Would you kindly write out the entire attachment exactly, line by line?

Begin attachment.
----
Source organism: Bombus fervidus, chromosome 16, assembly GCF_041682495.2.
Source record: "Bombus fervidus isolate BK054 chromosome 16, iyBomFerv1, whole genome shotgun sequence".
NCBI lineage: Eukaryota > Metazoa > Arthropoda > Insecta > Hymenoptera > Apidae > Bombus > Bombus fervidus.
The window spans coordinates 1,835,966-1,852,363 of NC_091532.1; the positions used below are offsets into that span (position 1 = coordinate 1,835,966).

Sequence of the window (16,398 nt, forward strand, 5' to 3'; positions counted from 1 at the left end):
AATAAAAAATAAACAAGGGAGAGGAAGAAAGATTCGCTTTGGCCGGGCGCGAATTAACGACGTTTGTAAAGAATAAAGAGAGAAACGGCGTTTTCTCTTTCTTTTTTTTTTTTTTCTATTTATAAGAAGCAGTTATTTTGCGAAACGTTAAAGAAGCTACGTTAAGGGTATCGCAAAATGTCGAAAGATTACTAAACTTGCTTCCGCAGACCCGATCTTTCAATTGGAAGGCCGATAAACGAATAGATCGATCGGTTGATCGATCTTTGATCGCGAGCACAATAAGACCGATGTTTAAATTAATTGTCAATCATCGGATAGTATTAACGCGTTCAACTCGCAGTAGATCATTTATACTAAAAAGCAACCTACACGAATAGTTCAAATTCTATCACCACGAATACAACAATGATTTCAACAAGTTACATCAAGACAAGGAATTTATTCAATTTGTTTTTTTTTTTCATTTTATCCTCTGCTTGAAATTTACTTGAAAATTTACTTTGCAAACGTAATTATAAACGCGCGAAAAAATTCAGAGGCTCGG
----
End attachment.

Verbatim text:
Source organism: Bombus fervidus, chromosome 16, assembly GCF_041682495.2.
Source record: "Bombus fervidus isolate BK054 chromosome 16, iyBomFerv1, whole genome shotgun sequence".
NCBI lineage: Eukaryota > Metazoa > Arthropoda > Insecta > Hymenoptera > Apidae > Bombus > Bombus fervidus.
The window spans coordinates 1,835,966-1,852,363 of NC_091532.1; the positions used below are offsets into that span (position 1 = coordinate 1,835,966).

Sequence of the window (16,398 nt, forward strand, 5' to 3'; positions counted from 1 at the left end):
AATAAAAAATAAACAAGGGAGAGGAAGAAAGATTCGCTTTGGCCGGGCGCGAATTAACGACGTTTGTAAAGAATAAAGAGAGAAACGGCGTTTTCTCTTTCTTTTTTTTTTTTTTCTATTTATAAGAAGCAGTTATTTTGCGAAACGTTAAAGAAGCTACGTTAAGGGTATCGCAAAATGTCGAAAGATTACTAAACTTGCTTCCGCAGACCCGATCTTTCAATTGGAAGGCCGATAAACGAATAGATCGATCGGTTGATCGATCTTTGATCGCGAGCACAATAAGACCGATGTTTAAATTAATTGTCAATCATCGGATAGTATTAACGCGTTCAACTCGCAGTAGATCATTTATACTAAAAAGCAACCTACACGAATAGTTCAAATTCTATCACCACGAATACAACAATGATTTCAACAAGTTACATCAAGACAAGGAATTTATTCAATTTGTTTTTTTTTTTCATTTTATCCTCTGCTTGAAATTTACTTGAAAATTTACTTTGCAAACGTAATTATAAACGCGCGAAAAAATTCAGAGGCTCGG